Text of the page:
Design Structures

Types of Phosphorus Removal Structuretri-pic

A P removal structure can be constructed in many different ways and be effective, as long as they contain the four basic principles listed previously. Some options include a box structure, confined bed, and tile drain structure.

Phrog software package

The Phrog software is a tool for designing a P removal structure for a specific site. It requires a series of inputs that includes information about the flow of water, P concentrations, area available for the structure, as well as the P sorbing material (PSM) that is to be used in the structure.PhROG logo (official tm)


The cost of a P removal structure will vary depending on site characteristics, target removal, and PSM characteristics and location. However, we have found that after several years of use, the total cost of P removal can be 30-100 dollars per lb of P removed, which partly included profit from a company to provide the service. This cost is low compared to waste water treatment which usually requires 50-200 dollars per lb P removed. A nutrient credit trading program, combined with enforced non-point total maximum daily load limits, could potentially result in profit for those who build P removal structures.


Spent PSMs are poor P sources since the P is usually tied up tightly. However, some materials such as slag, make excellent road construction materials. Other material may provide some or neutral benefit through disposal by land application to a suitable location.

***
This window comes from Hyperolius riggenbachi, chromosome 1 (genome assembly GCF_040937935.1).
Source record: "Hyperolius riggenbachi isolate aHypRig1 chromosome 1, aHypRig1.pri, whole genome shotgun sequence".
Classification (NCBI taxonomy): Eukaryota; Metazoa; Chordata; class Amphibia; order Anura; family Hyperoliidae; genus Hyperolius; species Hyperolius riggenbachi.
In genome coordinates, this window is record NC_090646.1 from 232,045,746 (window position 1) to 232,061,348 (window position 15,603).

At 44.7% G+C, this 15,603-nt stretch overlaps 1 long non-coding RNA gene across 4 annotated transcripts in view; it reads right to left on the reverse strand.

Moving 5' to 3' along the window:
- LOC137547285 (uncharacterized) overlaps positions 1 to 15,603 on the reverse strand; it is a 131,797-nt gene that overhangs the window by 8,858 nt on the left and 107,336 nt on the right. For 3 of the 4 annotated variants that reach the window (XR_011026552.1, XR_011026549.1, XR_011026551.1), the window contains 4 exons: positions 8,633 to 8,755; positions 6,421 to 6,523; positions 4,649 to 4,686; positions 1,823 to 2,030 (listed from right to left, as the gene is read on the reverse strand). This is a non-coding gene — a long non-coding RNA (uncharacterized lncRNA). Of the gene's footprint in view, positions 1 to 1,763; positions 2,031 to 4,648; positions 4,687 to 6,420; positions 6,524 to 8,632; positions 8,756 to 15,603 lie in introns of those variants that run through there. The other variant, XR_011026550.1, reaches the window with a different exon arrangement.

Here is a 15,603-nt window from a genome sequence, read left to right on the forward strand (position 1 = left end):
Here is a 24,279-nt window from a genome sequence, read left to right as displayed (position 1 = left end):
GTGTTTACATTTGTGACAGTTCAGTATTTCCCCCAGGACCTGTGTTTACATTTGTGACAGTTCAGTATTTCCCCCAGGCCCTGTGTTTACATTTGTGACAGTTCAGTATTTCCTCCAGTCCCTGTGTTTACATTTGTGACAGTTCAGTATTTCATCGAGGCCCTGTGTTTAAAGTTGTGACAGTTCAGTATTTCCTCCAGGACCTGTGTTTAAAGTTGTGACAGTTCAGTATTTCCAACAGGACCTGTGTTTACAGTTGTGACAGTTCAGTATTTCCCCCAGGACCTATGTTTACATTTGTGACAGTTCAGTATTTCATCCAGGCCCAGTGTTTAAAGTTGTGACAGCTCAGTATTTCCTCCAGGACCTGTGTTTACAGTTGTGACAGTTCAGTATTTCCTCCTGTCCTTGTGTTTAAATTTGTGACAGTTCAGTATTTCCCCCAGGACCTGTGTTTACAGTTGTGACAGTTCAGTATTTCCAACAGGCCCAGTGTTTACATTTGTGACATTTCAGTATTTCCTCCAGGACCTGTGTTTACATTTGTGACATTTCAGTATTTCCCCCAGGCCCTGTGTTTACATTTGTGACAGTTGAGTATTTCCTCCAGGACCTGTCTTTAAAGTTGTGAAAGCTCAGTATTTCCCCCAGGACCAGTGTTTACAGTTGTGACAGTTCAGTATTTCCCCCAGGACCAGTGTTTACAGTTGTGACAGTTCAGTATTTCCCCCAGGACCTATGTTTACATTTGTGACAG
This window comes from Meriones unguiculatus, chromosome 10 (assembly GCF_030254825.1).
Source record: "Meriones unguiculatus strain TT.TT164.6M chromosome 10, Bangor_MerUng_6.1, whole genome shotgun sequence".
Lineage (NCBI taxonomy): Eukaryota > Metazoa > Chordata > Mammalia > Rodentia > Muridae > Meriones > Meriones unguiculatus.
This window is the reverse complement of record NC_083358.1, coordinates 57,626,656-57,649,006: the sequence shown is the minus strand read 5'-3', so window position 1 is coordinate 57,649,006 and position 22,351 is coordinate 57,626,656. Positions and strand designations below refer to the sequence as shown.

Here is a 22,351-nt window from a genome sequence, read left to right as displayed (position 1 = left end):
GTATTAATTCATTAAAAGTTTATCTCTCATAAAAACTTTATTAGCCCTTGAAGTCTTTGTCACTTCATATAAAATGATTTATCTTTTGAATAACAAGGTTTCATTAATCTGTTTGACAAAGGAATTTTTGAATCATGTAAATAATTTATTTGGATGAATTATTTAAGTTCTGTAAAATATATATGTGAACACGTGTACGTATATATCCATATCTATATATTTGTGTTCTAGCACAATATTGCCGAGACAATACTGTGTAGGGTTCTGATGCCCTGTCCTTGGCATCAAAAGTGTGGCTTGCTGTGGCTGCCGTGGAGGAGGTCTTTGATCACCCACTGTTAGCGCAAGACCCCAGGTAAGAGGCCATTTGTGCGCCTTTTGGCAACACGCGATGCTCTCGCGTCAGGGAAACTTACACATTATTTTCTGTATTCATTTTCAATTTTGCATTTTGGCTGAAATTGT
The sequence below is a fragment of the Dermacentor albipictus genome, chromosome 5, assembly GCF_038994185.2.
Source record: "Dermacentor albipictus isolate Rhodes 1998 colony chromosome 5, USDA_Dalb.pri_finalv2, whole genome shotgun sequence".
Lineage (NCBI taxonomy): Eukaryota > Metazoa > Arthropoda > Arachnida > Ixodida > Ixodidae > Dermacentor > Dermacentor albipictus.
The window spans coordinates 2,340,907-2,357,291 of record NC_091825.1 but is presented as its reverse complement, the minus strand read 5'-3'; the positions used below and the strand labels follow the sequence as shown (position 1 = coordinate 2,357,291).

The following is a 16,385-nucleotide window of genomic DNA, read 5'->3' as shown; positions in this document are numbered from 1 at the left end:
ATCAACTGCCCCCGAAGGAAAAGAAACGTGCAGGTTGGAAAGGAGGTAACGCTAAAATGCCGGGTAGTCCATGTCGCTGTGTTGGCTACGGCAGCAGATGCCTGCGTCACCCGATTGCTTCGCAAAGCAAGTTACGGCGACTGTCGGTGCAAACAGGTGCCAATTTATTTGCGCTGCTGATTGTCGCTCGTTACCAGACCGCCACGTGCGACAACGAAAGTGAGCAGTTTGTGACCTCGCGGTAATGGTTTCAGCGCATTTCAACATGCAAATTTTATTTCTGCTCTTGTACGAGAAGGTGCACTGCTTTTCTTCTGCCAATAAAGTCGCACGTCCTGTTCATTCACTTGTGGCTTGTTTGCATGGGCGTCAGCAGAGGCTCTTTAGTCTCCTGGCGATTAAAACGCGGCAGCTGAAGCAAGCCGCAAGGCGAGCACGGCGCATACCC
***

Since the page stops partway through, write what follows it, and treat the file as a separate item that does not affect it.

EQIP Cost Share Program

The NRCS is currently developing a national standard for this new BMP so that construction of P removal structures may be cost-shared.

Example Structures

A P removal structure was constructed on a poultry farm in Eastern Oklahoma. Runoff originating from around the poultry barns contained elevated DP and drained into a tributary of the Illinois River. A P removal structure was constructed by intercepting runoff before it reached the creek, and channeling it into a single point where it could flow into the structure. This confined bed filter contained 40 tons of sieved and treated steel slag. The structure was designed to remove 45% of the estimated annual DP load (20 lbs) and handle flow rates from a 2 yr-24 hr storm (1.6 cfs)